Paul writes about attributes and how they won't be trusted for self assertion when the value of the attributes is used to distinguish levels of service.
In the context of any given application, a Relying Party will be unwilling to accept a self-asserted identity attribute without verification if there exists the possibility of differentiated advantage to the user in claiming one value for that attribute over another.And follows with the corollary:
For any given identity attribute, there exists an application context in which there can be differentiated advantage to the user in claiming one value for that attribute over another.
Combining the two would make one think that Paul is arguing that self asserted identity attributes will never be accepted, but I'm pretty sure he didn't mean that.
In any case, I think there's another side to this puzzle in that the self asserted attributes can be accepted and used when the result makes it useless for the user to lie about them. If I order something with Paul's credit card, name, address and phone number, it generally will be accepted, the transaction will complete, and the vendor will ship the product -- it will just end up at Paul's house rather than mine, so I won't benefit from it (but I bet Paul was surprised when those enlargement pills showed up :-)).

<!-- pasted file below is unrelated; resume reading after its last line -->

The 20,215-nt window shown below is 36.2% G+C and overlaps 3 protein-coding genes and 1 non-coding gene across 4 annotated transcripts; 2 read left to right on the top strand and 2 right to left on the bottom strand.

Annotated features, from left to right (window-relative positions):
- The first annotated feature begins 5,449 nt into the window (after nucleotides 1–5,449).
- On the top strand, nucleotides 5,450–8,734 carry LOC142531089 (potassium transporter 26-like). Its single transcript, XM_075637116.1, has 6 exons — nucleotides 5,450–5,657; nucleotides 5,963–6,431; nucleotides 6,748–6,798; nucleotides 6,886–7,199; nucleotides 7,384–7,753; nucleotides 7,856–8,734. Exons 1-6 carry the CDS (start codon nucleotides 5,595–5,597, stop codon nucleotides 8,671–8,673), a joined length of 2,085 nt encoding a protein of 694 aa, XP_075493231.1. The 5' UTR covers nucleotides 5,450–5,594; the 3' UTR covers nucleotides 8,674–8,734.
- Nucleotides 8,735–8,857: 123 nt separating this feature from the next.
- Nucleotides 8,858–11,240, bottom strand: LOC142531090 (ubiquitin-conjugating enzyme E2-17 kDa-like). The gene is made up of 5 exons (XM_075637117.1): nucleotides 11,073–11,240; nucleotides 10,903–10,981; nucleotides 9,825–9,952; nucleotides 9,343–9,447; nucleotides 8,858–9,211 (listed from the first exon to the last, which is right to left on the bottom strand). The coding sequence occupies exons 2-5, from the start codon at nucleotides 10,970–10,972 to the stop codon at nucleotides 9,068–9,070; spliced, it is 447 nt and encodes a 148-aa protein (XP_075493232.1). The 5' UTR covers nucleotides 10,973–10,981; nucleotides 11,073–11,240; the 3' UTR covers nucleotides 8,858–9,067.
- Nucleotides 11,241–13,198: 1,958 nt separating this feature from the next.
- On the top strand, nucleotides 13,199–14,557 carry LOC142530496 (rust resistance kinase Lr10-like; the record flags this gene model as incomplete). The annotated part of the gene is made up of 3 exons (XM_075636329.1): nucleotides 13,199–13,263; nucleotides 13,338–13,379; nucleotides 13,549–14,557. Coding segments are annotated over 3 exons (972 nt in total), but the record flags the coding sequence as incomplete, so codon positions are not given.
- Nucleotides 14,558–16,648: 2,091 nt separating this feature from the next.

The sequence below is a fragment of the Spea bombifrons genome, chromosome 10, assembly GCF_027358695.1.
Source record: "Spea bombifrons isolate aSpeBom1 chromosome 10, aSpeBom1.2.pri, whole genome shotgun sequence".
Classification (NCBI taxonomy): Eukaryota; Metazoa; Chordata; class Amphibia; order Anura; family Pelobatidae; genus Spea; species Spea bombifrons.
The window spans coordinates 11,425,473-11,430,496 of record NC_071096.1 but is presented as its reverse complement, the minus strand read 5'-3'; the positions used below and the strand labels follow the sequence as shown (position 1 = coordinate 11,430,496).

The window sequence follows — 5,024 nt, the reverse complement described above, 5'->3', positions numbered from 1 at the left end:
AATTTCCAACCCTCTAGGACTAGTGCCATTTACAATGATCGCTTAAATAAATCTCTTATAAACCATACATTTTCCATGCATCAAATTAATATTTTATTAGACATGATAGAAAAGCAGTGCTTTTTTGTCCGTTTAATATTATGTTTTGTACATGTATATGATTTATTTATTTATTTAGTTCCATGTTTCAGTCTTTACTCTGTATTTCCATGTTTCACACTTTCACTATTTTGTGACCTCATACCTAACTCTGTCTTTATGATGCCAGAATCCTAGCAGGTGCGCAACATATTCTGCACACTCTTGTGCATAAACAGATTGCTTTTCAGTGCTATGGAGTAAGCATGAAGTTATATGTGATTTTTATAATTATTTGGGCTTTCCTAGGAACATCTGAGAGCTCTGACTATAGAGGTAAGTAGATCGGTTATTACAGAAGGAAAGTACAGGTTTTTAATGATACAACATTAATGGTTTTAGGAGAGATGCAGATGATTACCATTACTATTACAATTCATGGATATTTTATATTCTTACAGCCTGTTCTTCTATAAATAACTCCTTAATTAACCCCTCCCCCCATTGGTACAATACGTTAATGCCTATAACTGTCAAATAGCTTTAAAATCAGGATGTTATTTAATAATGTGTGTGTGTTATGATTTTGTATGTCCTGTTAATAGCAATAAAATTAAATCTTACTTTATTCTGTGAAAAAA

So I would write the lemma more along the lines of:
There exist some set of cases where a Relying Party provides such differentiated levels of service that they will require third party attestation and/or confirmation of attributes in order to enable access to such differentiated levels of service.
PS. Paul, if you need to fake your IP address to make it look like you're coming from the US, let me know... I can give you access to my proxy server (without, of course, any guarantees as to snooping on the traffic :-)).